Tucked in an old index card box was a great treasure!

The original livestock management software circa 2003.

In my medicine cabinet, I found an old index card box. In 2003, a year before I got my first flip phone, I’d made my own version of the Livestocked App. I had index cards for each animal – birth date, dam and sire, registration number, tattoo, photo… All the info you need to have for your big 4-H herd of 8 animals! Attached to each card was a record of de-wormings, hoof trims, Bo-Se and CD&T shots, and other comments.

The more things change, the more they stay the same!

I didn’t cry…. okay, maybe just a little. I’m sure the fact that I’d sprayed a little bit of my rusty (but still lucky)18-year-old can of Ultra finishing spray didn’t help! It still smells SO GOOD and brings back so many memories! Stuff like this reassures me that this path… this sometimes rocky farming path, is the right path for me. ❤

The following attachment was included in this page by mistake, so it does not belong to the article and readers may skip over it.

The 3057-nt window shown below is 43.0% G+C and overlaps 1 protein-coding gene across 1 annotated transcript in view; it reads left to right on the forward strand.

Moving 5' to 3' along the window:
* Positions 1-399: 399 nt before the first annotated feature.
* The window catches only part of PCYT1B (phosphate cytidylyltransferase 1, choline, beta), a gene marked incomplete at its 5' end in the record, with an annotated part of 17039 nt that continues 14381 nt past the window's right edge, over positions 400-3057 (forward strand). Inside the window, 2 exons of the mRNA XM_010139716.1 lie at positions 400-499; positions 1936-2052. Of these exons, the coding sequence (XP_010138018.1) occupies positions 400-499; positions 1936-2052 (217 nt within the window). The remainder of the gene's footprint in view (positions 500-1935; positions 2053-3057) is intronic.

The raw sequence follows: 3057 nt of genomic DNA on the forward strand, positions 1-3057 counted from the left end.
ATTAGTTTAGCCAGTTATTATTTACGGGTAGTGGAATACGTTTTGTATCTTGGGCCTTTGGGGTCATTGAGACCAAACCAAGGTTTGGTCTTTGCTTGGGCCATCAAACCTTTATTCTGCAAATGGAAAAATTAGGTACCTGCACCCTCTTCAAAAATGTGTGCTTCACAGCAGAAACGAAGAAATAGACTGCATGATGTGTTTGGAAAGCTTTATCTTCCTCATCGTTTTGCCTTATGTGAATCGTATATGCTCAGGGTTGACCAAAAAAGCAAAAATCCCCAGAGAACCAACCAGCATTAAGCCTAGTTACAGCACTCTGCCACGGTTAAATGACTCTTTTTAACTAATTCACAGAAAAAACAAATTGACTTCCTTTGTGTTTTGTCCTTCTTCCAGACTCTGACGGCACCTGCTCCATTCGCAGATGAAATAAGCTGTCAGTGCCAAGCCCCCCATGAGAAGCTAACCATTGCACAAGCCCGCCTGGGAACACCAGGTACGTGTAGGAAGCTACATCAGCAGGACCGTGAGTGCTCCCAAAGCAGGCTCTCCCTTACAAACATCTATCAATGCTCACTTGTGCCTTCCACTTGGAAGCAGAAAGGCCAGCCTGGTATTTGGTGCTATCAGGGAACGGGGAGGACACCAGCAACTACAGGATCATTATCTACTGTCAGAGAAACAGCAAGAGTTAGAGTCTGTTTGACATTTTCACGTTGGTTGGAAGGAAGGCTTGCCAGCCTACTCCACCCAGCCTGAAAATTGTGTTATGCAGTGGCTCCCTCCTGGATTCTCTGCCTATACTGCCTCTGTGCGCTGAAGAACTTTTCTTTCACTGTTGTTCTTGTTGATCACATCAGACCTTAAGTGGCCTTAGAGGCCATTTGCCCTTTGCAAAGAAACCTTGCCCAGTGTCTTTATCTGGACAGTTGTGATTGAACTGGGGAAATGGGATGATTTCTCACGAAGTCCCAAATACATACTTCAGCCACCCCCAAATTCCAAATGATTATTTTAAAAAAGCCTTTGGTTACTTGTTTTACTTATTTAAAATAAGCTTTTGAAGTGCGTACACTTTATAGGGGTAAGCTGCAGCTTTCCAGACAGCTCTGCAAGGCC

If you raise boer goats, take Haemonchus seriously. I want to take a moment to promote a resource I’ve found essential to the fight against Barber Pole Worm.

The American Consortium on Small Ruminant Parasite Control

I rely on this site as my only source of de-worming information – it’s that good! Much of the information available online and in Facebook groups is VERY out of date. Worms are constantly evolving, and so are de-worming recommendations. The site is maintained and constantly updated by small ruminant parasite experts from around the world


Life on a Construction Site…